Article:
Ahead of Shah’s event, Bengal BJP’s senior leaders systematically approached prominent public intellectuals to drop off invitations. Actor Soumitra Chatterjee, former Supreme Court judge Ashok Kumar Ganguly, former Naxalite-turned-writer Santosh Rana, theatre actors Rudraprasad Sengupta, Chandan Sen and Manoj Mitra, singer Amar Paul and painter Samir Aich, among others were invited for the function. None of them turned up. The only popular writer who came was Buddhadeb Guha, who was never previously seen around politicians of any colour and hardly ever spoke on socio-political issues.
The auditorium, however, was full on 27 June 2018 as Shah took the stage. There was no space unoccupied in the auditorium and there were many standing outside. The others on the dais included Netaji researcher Purabi Roy and former vice-chancellor of Gour Banga University Achintya Biswas. Biswas had been close to the RSS for some time.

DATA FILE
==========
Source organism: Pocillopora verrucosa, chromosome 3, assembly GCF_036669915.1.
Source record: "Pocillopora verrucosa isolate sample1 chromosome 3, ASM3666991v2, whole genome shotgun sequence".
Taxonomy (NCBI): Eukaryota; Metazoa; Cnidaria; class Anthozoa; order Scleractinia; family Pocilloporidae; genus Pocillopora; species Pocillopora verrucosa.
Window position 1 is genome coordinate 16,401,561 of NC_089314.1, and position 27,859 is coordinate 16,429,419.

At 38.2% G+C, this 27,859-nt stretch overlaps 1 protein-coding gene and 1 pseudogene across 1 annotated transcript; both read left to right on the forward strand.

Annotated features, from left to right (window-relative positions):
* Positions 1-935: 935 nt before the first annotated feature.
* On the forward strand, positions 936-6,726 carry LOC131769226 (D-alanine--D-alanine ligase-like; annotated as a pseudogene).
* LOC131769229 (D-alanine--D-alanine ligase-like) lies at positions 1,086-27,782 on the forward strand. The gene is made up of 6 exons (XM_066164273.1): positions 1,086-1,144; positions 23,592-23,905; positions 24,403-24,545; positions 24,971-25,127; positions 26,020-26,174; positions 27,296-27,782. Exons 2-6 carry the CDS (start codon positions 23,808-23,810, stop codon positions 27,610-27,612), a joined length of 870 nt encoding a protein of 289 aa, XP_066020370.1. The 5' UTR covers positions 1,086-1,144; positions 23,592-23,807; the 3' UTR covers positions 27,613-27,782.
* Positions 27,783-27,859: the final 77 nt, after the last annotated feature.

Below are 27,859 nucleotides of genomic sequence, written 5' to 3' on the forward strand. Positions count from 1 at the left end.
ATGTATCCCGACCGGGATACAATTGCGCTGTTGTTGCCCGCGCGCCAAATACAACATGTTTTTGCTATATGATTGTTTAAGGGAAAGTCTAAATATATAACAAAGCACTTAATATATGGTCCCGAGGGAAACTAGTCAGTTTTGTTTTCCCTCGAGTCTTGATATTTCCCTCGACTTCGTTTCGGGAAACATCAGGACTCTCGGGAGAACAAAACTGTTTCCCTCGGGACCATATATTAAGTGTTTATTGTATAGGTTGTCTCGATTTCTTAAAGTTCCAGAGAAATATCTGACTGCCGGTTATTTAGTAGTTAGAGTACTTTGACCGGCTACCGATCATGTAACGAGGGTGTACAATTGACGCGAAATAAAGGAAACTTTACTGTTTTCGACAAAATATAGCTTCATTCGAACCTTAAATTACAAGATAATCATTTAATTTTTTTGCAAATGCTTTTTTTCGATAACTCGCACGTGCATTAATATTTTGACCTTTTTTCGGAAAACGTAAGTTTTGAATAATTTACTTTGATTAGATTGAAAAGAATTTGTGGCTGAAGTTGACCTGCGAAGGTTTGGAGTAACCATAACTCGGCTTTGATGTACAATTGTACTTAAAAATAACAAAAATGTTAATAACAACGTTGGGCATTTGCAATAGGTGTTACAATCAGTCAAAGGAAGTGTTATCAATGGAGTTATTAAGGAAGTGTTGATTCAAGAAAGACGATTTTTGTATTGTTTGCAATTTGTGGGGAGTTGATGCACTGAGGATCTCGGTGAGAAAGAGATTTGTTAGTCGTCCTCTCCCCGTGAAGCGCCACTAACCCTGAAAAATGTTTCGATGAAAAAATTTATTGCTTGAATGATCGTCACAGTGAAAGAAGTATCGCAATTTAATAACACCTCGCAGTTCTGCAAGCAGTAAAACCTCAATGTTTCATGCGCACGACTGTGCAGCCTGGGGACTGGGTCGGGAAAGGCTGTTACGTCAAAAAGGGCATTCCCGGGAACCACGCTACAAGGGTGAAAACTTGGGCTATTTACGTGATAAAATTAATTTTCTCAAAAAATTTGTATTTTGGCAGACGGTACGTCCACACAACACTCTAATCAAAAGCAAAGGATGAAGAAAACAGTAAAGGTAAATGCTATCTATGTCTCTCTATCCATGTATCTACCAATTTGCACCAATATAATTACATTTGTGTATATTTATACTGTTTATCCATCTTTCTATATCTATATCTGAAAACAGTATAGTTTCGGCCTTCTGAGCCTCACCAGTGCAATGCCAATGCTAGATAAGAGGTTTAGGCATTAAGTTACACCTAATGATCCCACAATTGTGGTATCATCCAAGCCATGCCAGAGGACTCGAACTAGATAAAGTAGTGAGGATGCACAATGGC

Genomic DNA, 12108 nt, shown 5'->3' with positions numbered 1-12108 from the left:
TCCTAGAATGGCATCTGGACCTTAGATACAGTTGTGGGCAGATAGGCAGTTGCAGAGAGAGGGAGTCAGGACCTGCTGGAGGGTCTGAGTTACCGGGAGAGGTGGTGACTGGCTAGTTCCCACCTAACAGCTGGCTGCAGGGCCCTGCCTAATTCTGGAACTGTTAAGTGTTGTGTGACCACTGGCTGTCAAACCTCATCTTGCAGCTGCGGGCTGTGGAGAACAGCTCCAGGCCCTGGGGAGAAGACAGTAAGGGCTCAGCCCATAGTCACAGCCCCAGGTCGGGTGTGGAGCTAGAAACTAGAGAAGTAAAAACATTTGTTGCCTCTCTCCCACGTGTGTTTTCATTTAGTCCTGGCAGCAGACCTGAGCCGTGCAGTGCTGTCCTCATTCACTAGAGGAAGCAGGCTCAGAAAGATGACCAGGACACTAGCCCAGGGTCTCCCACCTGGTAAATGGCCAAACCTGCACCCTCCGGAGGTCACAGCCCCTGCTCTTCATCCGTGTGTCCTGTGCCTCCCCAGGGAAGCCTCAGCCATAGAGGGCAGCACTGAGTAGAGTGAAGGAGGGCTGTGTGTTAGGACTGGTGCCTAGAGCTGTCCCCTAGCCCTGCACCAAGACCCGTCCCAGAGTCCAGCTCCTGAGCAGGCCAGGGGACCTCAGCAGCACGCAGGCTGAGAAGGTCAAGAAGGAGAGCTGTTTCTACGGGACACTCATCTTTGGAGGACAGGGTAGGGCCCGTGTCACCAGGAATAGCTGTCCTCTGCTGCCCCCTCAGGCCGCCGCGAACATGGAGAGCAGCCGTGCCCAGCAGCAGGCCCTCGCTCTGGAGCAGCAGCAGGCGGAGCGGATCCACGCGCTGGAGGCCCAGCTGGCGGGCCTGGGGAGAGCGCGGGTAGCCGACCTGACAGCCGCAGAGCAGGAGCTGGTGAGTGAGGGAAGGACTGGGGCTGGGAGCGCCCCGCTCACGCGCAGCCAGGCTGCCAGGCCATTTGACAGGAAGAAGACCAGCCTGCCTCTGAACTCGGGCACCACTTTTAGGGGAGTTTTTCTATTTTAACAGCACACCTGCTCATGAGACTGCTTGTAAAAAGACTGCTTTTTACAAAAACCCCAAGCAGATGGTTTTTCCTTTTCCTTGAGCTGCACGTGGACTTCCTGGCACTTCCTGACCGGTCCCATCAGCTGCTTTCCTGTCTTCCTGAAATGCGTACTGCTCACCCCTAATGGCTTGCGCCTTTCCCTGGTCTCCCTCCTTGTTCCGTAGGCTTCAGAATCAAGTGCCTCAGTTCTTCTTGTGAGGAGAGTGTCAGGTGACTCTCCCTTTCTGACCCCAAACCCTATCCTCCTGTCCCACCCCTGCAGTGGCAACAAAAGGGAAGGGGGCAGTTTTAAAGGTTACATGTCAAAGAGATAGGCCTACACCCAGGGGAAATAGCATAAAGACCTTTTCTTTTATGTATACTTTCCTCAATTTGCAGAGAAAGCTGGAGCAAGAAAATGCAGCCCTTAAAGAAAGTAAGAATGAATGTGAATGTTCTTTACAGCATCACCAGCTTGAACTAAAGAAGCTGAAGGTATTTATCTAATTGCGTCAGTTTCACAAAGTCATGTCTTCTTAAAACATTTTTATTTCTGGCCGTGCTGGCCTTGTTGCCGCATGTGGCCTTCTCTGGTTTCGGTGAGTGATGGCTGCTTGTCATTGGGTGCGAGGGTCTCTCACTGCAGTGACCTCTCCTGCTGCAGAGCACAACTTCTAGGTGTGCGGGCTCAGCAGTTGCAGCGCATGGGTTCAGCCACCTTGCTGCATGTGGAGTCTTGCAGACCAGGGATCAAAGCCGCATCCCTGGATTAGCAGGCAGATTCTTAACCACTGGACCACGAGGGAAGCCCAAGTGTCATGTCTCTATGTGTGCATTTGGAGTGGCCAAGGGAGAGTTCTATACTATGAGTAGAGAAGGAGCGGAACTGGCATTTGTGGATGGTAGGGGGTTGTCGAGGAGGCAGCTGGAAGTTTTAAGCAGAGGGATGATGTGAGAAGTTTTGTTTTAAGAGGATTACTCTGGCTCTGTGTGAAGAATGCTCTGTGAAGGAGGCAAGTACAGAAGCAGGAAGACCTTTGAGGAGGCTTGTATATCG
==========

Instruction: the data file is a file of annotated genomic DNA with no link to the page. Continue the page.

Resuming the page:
The image of Bharat Mata on the stage was not the one usually seen at Sangh Parivar events in the rest of the country. The one here was the iconic Bharat Mata painted by Abanindranath Tagore in 1905. Shah was also presented a framed picture of Kali.
In his speech, Shah said the Partition of India could have been avoided if the Congress had adopted ‘Bande Mataram’ in its entirety as the national song. ‘Congress’s politics of appeasement was expressed through its incomplete acceptance of ‘Bande Mataram’ in 1937, and it led to the path to Partition. They divided the song and divided the nation,’ he said, and continued, ‘Bande Mataram does not belong to any particular religion or language. It unified India. Congress made a blunder by linking the song with religion. I am forced to draw its reference because we must take lessons from the mistakes of the past.’
In a more significant remark for the state, Shah announced: ‘The song was an expression of India’s national revivalism. Our nationalism is cultural nationalism and Bankim Chandra is the fountainhead.’
The audience erupted in applause. One after another, the audience was shouting, ‘Bande Ma-ta-ram!’
Snigdhendu Bhattacharya is a journalist and author based in Kolkata.